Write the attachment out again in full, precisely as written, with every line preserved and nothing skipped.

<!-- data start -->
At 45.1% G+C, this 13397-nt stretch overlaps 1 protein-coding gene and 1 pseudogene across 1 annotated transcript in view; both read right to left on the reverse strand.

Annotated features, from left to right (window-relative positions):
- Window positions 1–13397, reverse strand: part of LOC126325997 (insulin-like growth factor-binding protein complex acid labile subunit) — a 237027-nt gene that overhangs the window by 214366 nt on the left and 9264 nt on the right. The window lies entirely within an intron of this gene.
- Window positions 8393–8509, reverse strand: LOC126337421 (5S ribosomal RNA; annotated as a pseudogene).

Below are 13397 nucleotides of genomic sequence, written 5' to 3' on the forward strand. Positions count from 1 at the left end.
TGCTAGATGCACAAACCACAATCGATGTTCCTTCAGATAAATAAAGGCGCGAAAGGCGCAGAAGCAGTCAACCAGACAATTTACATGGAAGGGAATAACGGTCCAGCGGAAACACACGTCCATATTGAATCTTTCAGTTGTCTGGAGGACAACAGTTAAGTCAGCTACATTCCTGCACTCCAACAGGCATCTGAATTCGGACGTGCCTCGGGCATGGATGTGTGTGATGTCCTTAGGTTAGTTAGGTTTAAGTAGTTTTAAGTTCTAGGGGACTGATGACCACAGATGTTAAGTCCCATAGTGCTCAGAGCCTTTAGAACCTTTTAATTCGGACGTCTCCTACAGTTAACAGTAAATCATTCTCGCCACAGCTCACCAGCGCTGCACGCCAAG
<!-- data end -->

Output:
At 45.1% G+C, this 13397-nt stretch overlaps 1 protein-coding gene and 1 pseudogene across 1 annotated transcript in view; both read right to left on the reverse strand.

Annotated features, from left to right (window-relative positions):
- Window positions 1–13397, reverse strand: part of LOC126325997 (insulin-like growth factor-binding protein complex acid labile subunit) — a 237027-nt gene that overhangs the window by 214366 nt on the left and 9264 nt on the right. The window lies entirely within an intron of this gene.
- Window positions 8393–8509, reverse strand: LOC126337421 (5S ribosomal RNA; annotated as a pseudogene).

Below are 13397 nucleotides of genomic sequence, written 5' to 3' on the forward strand. Positions count from 1 at the left end.
TGCTAGATGCACAAACCACAATCGATGTTCCTTCAGATAAATAAAGGCGCGAAAGGCGCAGAAGCAGTCAACCAGACAATTTACATGGAAGGGAATAACGGTCCAGCGGAAACACACGTCCATATTGAATCTTTCAGTTGTCTGGAGGACAACAGTTAAGTCAGCTACATTCCTGCACTCCAACAGGCATCTGAATTCGGACGTGCCTCGGGCATGGATGTGTGTGATGTCCTTAGGTTAGTTAGGTTTAAGTAGTTTTAAGTTCTAGGGGACTGATGACCACAGATGTTAAGTCCCATAGTGCTCAGAGCCTTTAGAACCTTTTAATTCGGACGTCTCCTACAGTTAACAGTAAATCATTCTCGCCACAGCTCACCAGCGCTGCACGCCAAG